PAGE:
By Lee Noles
WAXHAW – Siela Boutique started with the idea to have top-of-the-line shopping in a friendly atmosphere. But what separates this quaint and inviting store from others is its purpose.
Co-owners Kim Henson and Alara Baltmiskis offer clothing and décor that is ethical, not harmful. Sustainable, never wasteful. A business driven not to ignore or masquerade the world’s problems with fashionable fabric and accessories, but to solve them by using what the longtime friends call clothing with a cause.
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“We wanted to be something different,” Henson said. “We wanted to have a meaning – a purpose.”
The idea started in 2018 while at dinner with their husbands when Baltmiskis inquired about opening a fashion boutique in Waxhaw. Henson was excited about the opportunity and jumped on board. One of the reasons Baltmiskis wanted to open the shop came after research she did on the fashion industry revealed exploitation practices that weren’t eco-friendly.
“I was so taken aback by it,” Baltmiskis said. “When we opened our eyes to that, we wanted to share it with other people. We had a connection. We had an investment in this.”
Henson and Baltmiskis found space at Shops at Millview off Main Street. Within months, the studs and steel frames were covered with decorative white walls and floors with wood paneling.
Waxhaw was the only place they wanted to open the store because of their desire to give back to the community where they live while bringing a different idea to the town.
They contacted companies that supplied clothing that fit into their idea of using fair business practices as well as product that protected the earth. One of those companies uses proceeds from sales to help stop human trafficking. Another focuses on sustainable employment opportunities, while another looks to cut down on the public use of plastics.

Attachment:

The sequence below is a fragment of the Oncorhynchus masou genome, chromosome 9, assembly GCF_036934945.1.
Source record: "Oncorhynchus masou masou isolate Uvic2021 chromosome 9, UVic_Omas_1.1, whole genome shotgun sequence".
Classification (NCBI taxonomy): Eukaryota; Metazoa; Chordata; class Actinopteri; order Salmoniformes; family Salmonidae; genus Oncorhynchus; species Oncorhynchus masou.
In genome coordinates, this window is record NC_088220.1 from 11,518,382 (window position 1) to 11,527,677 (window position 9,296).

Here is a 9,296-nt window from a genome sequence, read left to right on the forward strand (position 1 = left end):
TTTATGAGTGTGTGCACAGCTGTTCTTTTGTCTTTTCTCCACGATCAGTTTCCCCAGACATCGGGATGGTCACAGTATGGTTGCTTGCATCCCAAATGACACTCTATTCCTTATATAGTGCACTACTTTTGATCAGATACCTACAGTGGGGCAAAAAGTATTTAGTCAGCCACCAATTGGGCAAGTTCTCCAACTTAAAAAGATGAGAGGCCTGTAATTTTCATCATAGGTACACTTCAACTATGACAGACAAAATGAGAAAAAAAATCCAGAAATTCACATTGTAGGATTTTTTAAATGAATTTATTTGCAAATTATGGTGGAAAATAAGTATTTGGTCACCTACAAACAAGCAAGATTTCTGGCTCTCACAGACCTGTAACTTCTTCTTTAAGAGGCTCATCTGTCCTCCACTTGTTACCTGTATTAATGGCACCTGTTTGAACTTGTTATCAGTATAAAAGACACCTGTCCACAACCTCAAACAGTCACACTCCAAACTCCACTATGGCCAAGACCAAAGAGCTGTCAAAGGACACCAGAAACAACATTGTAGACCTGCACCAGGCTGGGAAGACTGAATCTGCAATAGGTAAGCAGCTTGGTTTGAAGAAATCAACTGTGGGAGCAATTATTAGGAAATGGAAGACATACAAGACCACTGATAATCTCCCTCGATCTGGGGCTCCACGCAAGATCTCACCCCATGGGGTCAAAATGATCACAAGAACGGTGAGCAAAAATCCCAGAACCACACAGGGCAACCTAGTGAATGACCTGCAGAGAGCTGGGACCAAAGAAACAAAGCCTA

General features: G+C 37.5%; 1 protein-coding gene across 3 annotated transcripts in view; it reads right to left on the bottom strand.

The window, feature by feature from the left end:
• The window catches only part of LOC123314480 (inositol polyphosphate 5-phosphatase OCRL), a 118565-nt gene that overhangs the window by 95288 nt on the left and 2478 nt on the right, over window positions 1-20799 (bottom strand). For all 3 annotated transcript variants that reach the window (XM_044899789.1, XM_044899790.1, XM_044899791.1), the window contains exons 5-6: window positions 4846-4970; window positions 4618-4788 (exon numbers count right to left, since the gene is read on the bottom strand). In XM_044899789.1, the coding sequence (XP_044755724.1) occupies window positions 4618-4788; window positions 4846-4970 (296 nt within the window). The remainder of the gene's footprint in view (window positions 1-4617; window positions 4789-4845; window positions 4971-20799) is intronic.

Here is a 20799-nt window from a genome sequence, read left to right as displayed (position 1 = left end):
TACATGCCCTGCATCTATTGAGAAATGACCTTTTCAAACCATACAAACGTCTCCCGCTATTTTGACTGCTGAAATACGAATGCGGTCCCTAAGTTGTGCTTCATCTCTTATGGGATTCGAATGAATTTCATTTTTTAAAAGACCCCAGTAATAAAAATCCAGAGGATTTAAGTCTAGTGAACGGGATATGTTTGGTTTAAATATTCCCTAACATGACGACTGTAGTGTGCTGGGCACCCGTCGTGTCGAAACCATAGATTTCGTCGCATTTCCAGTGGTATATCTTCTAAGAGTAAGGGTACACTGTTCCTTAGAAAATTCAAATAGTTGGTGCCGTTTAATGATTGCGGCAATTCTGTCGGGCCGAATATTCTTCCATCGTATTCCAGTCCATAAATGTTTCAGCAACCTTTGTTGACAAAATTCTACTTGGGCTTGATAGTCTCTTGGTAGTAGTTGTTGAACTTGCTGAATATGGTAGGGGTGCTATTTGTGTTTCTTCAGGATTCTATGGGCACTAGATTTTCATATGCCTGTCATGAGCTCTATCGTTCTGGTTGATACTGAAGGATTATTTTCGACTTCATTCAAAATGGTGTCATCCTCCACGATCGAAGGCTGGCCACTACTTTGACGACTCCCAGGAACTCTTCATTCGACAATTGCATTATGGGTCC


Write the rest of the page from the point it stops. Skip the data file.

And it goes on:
Siela Boutique opened in summer 2018 and quickly cultivated a following with the help of Henson and her daughters placing fliers in mailboxes around the community. Instagram has been a big plus in getting the business out to the public.
“It’s surreal,” Baltmiskis said. “People come here and understand you and fall in love with what we are doing. It makes me happy to see that.”
The store mostly sells women and girls’ clothing that can range in sizes from XS to 2XL and is made from eco-friendly goods that use recycled fabrics and low-impact dyes. The clothing includes loungewear and workwear as well as denim and jackets and features some brands that are Made in the USA. But the store also has interesting gifts like silk dental floss and silicon straws that cut down on plastic. The store carries accessories like purses, handbags and jewelry and has become a favorite stopping point for customer Patricia Jones.
“It’s really important for me to have that,” Jones said of place that supports the ideals she believes in. “And it is really good quality.”
The small-shop arrangement is perfect for Jones and Baltmiskis but that doesn’t mean they are sitting back on their laurels. They are always trying to find new artisan groups to work with and hope to bring more clothing that caters to men and infants. The friends will also continue to inform others how they can volunteer in the community. The store will offer classes on how to care for and mend their clothes and include clothing swaps as well as guest speakers.
“There are a lot of good things going on in this little space,” Baltmiskis said.
Want to learn more?
Customers can also shop at www.sielaboutique.com. Siela Boutique has a Facebook and Instagram page.
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